That's right - the severed heads of stuffed animals. If only we had thought to market Rachel's creations, all those years ago...it might have paid for all the toilet repairs her mischief-making necessitated.
Which reminds me, I never posted the text of my 2016 LTYM piece here. I can remedy that right now. Better 8 months late than never, I say...
A long time ago, in a universe far, far away, my husband Larry and I were the experienced parents of 6 children, ages 14 on down; and we ran our household with an iron hand. There were bedtimes, and rules at meals, and offspring doing chores without whining. It was, in retrospect, a veritable paradise, wherein dwelled children who listened to their parents and behaved, for the most part, appropriately. And Larry and I looked at what we had created and saw that it was good.
You see, we prided ourselves on that, for WE were in control. We KNEW that our children behaved well because we set strict boundaries, disciplined miscreants, and generally enforced law and order. We KNEW that we were forming in our children a lifetime (6 lifetimes, really) of good habits, proper manners, and sensible decision-making.
Then our 5th child, Rachel, turned 4. And as a newly minted 4-year-old, she became obsessed with mischief-making. When she wasn’t hiding objects in our toilets and deluging unsuspecting victims with not-at-all-clean toilet water, she whiled away her time by taking scissors to electrical wires around the house; she also enjoyed cutting heart shapes out of random items, including our good clothes and our wool blankets. What’s more, she would tape these hearts on a wall, sometimes with a piece of severed electrical cord affixed beneath them, for all the world like a preschooler gang sign.
Naturally, being parents who wouldn’t stand for any such nonsense, we swung into corrective action: we locked the bathrooms, hid all pairs of scissors, disciplined Rachel appropriately, and kept what we thought was an eagle eye on our little loose cannon. But, apparently, we were no match for her Houdini-like abilities. The plumber continued to pay us regular visits, and electrical tape was a frequent item on our shopping list. It was getting to the point, in fact, where Larry dreaded coming home from work, as he didn't want to hear about the latest Rachel exploit when what he really needed was a beer and some peace and quiet.
I was living some bad I Love Lucy episode, actually - just picture my husband as Desi Arnaz, brandishing his alarm clock with the cord snipped in two and saying, "Looocy, you have some 'splainin' to do!" And me standing there, wringing my hands, and insisting, "I didn't take my eyes off her for a minute, Ricky!"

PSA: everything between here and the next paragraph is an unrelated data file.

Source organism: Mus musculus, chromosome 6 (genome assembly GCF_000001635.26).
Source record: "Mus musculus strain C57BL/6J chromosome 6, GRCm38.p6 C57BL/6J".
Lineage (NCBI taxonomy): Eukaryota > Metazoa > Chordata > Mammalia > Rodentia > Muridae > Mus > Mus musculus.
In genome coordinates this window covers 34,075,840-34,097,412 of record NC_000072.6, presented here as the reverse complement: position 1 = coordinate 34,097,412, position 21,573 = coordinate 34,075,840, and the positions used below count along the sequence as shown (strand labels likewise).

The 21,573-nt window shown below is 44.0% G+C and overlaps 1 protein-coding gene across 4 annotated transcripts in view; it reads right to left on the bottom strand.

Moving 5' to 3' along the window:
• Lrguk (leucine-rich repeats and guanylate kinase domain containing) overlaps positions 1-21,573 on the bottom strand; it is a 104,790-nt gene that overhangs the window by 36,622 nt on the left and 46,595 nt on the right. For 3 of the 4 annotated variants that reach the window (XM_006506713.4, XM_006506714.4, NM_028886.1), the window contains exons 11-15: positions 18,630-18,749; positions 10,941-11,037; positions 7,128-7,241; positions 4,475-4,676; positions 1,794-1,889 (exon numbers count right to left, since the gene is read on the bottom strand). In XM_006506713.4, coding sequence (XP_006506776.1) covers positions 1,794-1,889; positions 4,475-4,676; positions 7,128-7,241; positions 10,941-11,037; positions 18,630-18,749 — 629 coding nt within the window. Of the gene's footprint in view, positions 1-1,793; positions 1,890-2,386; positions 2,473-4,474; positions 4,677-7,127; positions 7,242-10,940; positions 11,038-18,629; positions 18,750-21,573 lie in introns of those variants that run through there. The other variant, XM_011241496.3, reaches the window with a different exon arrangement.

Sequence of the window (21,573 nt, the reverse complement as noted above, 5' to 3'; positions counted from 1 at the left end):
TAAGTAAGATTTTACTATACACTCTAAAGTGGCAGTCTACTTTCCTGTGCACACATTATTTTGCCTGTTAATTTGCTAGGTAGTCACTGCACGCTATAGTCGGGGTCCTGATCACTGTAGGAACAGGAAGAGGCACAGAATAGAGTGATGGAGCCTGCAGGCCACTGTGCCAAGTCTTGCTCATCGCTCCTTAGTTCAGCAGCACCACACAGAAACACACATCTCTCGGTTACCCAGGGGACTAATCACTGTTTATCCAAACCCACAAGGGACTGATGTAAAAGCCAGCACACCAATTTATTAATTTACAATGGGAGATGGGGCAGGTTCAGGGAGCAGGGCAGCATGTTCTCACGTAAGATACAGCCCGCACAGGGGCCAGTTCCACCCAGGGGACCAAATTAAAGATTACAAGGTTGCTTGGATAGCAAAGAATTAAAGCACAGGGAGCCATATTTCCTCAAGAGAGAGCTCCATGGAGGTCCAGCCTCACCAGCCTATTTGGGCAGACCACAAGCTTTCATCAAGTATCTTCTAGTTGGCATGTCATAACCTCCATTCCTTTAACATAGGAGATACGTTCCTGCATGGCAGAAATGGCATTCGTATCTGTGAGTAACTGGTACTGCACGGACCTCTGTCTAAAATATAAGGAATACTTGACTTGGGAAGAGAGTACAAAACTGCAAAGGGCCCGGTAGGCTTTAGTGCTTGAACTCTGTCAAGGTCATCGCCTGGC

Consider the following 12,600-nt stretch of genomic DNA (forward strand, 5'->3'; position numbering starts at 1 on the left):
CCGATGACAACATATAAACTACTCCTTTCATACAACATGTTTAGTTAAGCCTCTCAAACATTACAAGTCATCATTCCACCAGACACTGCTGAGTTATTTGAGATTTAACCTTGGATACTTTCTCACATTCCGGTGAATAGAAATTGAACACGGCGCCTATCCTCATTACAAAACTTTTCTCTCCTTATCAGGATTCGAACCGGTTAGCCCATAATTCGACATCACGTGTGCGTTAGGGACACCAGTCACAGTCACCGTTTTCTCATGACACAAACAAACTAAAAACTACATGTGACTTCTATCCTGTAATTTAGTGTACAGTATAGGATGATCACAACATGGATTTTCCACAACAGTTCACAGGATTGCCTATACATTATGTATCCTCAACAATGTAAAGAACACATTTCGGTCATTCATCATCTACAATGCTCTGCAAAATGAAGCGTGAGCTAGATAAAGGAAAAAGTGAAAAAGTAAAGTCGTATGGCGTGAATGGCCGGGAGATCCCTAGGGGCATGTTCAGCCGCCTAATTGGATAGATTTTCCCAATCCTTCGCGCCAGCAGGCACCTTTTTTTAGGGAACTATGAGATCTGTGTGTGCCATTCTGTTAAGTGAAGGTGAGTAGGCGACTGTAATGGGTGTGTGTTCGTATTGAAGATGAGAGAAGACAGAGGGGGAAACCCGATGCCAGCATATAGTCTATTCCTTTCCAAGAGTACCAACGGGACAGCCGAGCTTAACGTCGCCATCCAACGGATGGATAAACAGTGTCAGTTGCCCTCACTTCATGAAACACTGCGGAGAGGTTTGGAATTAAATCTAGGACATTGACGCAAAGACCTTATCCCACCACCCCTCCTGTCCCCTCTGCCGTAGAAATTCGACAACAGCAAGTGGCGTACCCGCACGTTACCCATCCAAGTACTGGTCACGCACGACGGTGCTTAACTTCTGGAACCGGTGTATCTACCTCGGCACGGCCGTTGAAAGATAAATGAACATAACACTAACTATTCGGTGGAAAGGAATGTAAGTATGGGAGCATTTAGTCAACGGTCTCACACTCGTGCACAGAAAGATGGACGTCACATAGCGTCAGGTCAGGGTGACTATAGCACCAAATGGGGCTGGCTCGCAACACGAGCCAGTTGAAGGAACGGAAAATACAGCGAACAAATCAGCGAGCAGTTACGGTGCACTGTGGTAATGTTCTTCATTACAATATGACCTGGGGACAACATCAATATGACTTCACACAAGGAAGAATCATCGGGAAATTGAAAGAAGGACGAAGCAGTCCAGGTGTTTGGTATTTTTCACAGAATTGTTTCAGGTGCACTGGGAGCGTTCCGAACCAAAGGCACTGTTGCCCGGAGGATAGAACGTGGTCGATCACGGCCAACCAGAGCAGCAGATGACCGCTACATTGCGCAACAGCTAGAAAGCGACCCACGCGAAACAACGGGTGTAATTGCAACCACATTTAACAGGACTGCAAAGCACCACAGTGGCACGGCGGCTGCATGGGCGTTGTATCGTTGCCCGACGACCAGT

At one point, Rachel laid off hiding our cellphones in the toilet and damaging electrical cords to pursue what appeared to be her true calling – that of amateur taxidermist. This hobby of hers had started simply, with the beheading of a mere stuffed frog or two, but it soon got out of hand. Every day, somewhere in our house, Larry or I would stumble upon mute witness to her obsession - nothing big, just a headless stuffed bear or other plush animal, with its arms sticking out as if to plead, "Help me!" And the head would be nowhere in sight. Because Rachel had hidden it.
Yes, that’s right – we had a 4-year-old girl who was decapitating stuffed animals and collecting their heads. She needed them, you see, so that later – when we weren’t looking - she could mount them on our walls, hunting-trophy style.
Now, I had thumbed through many a child development book in my day; and I just didn't recall seeing this sort of thing mentioned in "Your Child at Four" or "The Magic Years." She hadn't, of course, victimized her own favorite, a very attractive stuffed rabbit. So Larry, feeling desperate, told her that he would take Bunny away if he found another headless body. That's right, folks – my husband actually said to his little girl, "Stop the funny stuff, sweetheart, or your rabbit gets it!"
The next day? There appeared yet another headless bear, and Bunny? Well, that rabbit was nowhere to be found.
Because Rachel had hidden it.
Recall, if you will, all those Bugs Bunny episodes where Elmer Fudd jumps up and down with steam coming out of his ears as he says, "Oooh, that wascally wabbit!" That is exactly what Larry looked like when he realized he'd been outsmarted by a 4-year-old. I must admit, I hadn’t laughed so hard in years.
And believe me, I needed that laugh. This was a difficult time for us. Virtually overnight, Rachel had reduced us from confident, in-charge authority figures to those hapless sitcom-esque parents we despised, begging our 4-year-old girl with the big eyes and the cute curls to "please, please tell us where Daddy's cellphone is, honey!" Every night, we searched her room for hidden scissors and other implements of destruction and then proceeded to lie in bed together, listening warily for the sound of the motion detector Larry had installed over Rachel’s door. Oh, how the mighty had fallen...
It’s been several years now since our lives were turned upside down by a not-so-innocent 4-year-old. The child in question has grown into a teen with no obvious criminal tendencies, thank goodness, although Larry and I have held onto some of the habits she inspired us to adopt – you know, habits like sleeping with our car keys so they wouldn’t fall into her hands. Rachel herself has little to no memory of any of this. Unfortunately, that means we will never find out just how she managed to remove (and disembowel) that motion detector placed high above her doorway. Some mysteries, I suppose, are just not meant to be solved. And, no, we never figured out where she hid that stuffed rabbit, either.